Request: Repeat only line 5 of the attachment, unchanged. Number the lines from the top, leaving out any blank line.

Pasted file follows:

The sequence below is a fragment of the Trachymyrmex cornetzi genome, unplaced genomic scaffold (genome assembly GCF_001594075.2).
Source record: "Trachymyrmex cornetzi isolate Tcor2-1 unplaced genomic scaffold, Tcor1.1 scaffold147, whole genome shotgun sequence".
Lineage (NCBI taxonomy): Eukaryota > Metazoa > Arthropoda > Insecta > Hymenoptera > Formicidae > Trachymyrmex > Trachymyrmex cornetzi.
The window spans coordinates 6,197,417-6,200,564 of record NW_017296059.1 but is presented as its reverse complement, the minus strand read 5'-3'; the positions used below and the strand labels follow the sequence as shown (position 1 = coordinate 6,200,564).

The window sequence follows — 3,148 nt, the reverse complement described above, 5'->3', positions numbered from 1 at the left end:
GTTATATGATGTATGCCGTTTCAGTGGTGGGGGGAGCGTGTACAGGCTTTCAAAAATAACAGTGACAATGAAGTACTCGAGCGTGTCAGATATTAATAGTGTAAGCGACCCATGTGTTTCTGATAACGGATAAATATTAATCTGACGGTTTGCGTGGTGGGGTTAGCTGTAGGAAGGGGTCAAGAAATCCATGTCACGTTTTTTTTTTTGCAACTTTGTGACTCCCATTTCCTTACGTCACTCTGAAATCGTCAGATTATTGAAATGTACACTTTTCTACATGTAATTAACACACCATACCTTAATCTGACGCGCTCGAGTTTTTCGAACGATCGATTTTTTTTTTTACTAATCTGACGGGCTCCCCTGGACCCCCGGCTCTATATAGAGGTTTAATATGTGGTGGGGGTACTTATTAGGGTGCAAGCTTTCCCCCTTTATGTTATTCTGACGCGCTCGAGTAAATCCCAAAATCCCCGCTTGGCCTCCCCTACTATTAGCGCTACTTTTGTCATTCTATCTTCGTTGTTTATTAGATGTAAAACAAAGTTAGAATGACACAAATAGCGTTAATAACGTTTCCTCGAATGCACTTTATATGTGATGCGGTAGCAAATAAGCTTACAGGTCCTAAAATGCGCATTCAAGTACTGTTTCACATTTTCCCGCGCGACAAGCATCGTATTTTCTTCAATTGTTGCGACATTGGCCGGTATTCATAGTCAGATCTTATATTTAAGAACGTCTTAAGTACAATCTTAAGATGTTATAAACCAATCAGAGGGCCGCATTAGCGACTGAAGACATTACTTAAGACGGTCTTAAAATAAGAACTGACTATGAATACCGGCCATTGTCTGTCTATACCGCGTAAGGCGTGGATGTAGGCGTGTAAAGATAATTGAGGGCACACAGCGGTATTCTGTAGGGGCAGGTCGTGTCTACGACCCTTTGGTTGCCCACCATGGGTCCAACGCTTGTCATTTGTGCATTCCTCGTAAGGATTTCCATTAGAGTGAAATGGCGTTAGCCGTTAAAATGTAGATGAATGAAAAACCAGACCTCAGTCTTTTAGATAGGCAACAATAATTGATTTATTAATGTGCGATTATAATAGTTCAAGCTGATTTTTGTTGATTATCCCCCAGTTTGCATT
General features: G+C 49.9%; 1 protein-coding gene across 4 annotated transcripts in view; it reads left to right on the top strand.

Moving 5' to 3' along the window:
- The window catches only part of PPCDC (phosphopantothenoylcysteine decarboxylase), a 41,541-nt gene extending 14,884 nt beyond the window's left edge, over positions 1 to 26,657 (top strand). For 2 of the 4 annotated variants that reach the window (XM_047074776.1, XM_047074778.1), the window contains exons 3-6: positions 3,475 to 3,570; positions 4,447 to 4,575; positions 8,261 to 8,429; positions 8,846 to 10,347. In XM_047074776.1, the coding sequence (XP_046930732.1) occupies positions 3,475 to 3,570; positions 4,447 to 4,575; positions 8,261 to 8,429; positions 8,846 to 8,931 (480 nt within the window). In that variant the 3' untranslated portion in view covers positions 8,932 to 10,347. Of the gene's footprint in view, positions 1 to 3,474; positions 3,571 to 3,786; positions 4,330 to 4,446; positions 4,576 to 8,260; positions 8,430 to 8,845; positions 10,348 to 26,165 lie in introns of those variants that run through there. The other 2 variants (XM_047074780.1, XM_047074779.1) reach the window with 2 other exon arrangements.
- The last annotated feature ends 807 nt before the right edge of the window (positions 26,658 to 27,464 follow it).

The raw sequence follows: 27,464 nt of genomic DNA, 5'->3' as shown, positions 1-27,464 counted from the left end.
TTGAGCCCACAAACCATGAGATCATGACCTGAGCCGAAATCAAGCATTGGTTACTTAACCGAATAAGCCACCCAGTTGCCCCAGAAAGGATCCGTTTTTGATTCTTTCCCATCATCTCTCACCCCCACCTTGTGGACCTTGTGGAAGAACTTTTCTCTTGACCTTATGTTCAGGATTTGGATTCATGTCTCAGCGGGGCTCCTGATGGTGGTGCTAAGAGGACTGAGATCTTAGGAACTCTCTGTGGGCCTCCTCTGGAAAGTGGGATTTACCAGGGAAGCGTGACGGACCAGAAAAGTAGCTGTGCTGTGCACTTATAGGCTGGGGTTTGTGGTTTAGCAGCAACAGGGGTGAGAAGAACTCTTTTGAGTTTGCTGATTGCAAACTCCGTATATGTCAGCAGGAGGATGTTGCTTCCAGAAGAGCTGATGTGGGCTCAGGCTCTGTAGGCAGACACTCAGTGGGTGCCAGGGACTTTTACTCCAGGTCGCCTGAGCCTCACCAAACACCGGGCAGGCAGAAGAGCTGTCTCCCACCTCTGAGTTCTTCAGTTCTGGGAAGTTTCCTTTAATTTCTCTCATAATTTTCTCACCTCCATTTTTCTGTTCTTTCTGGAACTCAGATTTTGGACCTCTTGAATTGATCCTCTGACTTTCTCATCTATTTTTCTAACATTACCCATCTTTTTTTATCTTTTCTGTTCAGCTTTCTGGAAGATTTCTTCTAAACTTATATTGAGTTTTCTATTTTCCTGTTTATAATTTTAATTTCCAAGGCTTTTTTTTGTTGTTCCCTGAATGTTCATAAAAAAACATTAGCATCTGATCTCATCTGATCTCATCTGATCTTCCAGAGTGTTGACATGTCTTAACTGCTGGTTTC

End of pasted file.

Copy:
The window sequence follows — 3,148 nt, the reverse complement described above, 5'->3', positions numbered from 1 at the left end: